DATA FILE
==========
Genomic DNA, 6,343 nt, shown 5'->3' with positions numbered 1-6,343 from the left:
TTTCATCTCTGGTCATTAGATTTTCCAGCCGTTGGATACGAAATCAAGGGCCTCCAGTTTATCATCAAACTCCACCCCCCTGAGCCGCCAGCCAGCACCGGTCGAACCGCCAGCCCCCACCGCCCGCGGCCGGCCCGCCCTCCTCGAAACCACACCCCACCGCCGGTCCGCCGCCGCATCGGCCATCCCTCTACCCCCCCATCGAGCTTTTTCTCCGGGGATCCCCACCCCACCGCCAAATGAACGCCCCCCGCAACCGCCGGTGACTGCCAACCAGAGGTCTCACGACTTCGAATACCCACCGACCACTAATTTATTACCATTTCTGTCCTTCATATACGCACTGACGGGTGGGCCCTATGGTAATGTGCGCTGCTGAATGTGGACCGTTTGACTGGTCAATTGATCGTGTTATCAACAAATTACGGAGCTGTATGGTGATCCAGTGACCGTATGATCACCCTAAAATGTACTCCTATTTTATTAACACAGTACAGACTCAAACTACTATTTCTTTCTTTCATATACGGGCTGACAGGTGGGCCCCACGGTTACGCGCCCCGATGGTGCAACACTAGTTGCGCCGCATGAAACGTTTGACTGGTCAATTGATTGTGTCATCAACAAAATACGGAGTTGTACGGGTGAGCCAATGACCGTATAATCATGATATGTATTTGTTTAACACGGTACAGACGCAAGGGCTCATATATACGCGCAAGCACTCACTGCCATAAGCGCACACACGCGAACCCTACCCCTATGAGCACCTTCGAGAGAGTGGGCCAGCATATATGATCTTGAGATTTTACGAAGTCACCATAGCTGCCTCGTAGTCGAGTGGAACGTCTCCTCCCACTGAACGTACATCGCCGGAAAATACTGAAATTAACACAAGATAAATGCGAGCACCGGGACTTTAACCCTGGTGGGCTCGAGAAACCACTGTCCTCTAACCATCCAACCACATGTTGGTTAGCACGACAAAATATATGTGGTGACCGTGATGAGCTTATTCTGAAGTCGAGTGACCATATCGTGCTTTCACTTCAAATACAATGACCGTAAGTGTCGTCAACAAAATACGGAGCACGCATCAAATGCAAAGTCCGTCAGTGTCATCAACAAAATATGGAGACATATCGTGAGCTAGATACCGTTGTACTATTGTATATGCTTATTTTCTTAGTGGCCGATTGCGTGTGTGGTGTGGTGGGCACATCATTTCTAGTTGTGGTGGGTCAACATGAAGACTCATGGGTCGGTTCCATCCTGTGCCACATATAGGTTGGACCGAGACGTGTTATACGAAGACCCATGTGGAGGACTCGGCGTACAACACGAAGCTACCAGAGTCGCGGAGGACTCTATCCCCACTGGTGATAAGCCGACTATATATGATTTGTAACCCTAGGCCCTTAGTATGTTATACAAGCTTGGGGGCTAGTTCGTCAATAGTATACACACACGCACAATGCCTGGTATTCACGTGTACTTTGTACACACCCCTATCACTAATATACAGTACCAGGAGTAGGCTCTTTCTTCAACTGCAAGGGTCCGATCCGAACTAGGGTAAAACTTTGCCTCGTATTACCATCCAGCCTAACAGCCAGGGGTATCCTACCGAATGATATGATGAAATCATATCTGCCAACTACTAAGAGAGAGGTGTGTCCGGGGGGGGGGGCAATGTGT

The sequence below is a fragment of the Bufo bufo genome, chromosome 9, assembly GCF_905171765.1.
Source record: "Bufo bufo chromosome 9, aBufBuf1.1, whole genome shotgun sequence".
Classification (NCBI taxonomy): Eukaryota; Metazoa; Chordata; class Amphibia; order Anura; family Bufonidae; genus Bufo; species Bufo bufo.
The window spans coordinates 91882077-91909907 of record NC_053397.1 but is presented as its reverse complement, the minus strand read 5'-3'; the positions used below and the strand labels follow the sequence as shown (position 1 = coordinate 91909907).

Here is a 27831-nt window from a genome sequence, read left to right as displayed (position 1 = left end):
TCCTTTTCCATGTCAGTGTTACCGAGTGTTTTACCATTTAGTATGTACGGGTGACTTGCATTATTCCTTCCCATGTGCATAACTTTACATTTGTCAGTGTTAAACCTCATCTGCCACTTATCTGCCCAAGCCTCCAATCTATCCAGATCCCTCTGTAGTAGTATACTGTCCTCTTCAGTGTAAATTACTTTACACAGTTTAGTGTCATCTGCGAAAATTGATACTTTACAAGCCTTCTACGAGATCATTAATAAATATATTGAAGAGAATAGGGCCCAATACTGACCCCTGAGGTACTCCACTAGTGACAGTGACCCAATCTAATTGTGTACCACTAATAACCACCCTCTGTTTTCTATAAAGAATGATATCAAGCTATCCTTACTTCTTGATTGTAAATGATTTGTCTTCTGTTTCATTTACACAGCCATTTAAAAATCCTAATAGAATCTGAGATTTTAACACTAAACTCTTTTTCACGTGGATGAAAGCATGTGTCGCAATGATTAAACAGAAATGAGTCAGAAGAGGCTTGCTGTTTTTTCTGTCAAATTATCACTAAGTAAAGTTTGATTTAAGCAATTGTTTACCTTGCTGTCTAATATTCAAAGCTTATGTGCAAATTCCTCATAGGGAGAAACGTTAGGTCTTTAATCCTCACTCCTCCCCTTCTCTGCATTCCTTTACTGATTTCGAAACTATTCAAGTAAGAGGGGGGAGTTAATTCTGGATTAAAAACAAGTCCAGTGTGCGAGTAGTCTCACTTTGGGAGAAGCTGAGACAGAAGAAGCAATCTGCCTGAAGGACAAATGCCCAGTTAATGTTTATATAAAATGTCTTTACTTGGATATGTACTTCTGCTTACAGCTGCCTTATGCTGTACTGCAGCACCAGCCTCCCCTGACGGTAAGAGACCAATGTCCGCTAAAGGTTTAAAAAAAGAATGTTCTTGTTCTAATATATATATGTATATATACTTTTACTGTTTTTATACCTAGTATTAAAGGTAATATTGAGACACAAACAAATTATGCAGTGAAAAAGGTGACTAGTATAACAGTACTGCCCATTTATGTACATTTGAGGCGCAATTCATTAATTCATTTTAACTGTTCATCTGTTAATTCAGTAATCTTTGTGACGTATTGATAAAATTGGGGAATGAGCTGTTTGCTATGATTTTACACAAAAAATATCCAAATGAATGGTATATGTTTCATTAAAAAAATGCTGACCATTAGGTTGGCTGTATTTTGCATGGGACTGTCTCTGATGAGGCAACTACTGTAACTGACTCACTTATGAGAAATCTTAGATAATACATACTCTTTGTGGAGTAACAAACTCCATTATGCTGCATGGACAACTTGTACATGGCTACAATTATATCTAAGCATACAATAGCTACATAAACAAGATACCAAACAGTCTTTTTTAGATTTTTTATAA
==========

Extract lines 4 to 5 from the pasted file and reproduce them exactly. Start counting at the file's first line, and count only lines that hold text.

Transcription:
Source record: "Bufo bufo chromosome 9, aBufBuf1.1, whole genome shotgun sequence".
Classification (NCBI taxonomy): Eukaryota; Metazoa; Chordata; class Amphibia; order Anura; family Bufonidae; genus Bufo; species Bufo bufo.